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Andrej Savin

This extensively revised and updated third edition of EU Internet Law offers a state of the art overview of the key areas of EU Internet regulation, as well as a critical evaluation of EU policy-making and governance in the field. It provides an in-depth analysis of the ways in which relevant legal instruments interact, as well as comparative discussions contrasting EU and US solutions.
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Andrej Savin

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Andrej Savin

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Kerttuli Lingenfelter

The Lisbon Treaty consolidated, clarified and shifted the division of European Union competences in matters of criminal law. These are the developments that this chapter explores. Starting with the legal framework introduced by the Lisbon treaty, the chapter lays down both the conferred competences and the legal limits to them. The chapter then turns to the specifics of the Union’s procedural, institutional and substantive competences, elaborating upon the interplay between the competences in law and jurisprudence. To augment those parts of the legal texts that are not exhaustive, the chapter concludes by reflecting on the Court of Justice’s post-Lisbon jurisprudence on criminal competences, in which the Court has been attuning its doctrines to the challenges arising from the Lisbon legal framework for criminal justice.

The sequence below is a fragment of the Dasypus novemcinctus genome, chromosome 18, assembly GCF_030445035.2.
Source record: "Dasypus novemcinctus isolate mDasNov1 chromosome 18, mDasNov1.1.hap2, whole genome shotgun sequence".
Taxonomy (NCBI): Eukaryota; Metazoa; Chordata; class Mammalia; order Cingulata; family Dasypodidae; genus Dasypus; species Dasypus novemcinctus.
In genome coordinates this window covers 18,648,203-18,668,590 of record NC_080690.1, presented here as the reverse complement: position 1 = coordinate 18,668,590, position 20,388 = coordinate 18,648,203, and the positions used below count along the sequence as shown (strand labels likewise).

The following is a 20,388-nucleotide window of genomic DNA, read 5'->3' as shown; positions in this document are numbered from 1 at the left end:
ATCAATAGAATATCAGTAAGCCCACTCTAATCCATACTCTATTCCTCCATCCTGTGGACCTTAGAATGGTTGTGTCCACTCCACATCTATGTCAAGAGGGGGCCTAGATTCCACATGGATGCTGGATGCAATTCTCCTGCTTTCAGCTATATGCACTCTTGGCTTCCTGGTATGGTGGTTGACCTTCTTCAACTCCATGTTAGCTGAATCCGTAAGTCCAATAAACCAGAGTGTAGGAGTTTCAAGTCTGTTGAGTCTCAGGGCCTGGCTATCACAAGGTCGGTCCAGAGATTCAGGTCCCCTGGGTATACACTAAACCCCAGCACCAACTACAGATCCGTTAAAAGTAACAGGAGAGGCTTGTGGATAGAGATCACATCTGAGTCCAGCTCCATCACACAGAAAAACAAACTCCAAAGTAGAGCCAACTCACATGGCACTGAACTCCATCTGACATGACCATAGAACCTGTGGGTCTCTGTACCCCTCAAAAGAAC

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The Governance of Criminal Justice in the European Union

Transnationalism, Localism and Public Participation in an Evolving Constitutional Order

Edited by Ricardo Pereira, Annegret Engel and Samuli Miettinen

This timely book provides an astute assessment of the institutional and constitutional boundaries, interactions and tensions between the different levels of governance in EU criminal justice. Probing the conceptual and theoretical underpinnings of the EU’s approach to transnational crime, it proposes improved mechanisms for public participation in the governance of EU criminal law, designed to ensure better transparency, accountability and democratic controls.
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Matthias Ruffert

With the transfer of ever more tasks and competences to the European level the EU’s administration has become increasingly complex, with ‘agencification’ as the most visible sign of this differentiation. This book offers a much-needed analytical overview of the field, with the aim of improving our understanding of administration at the European level, and indeed of improving the administration itself.
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Matthias Ruffert

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Edited by Ricardo Pereira, Annegret Engel and Samuli Miettinen

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Matthias Ruffert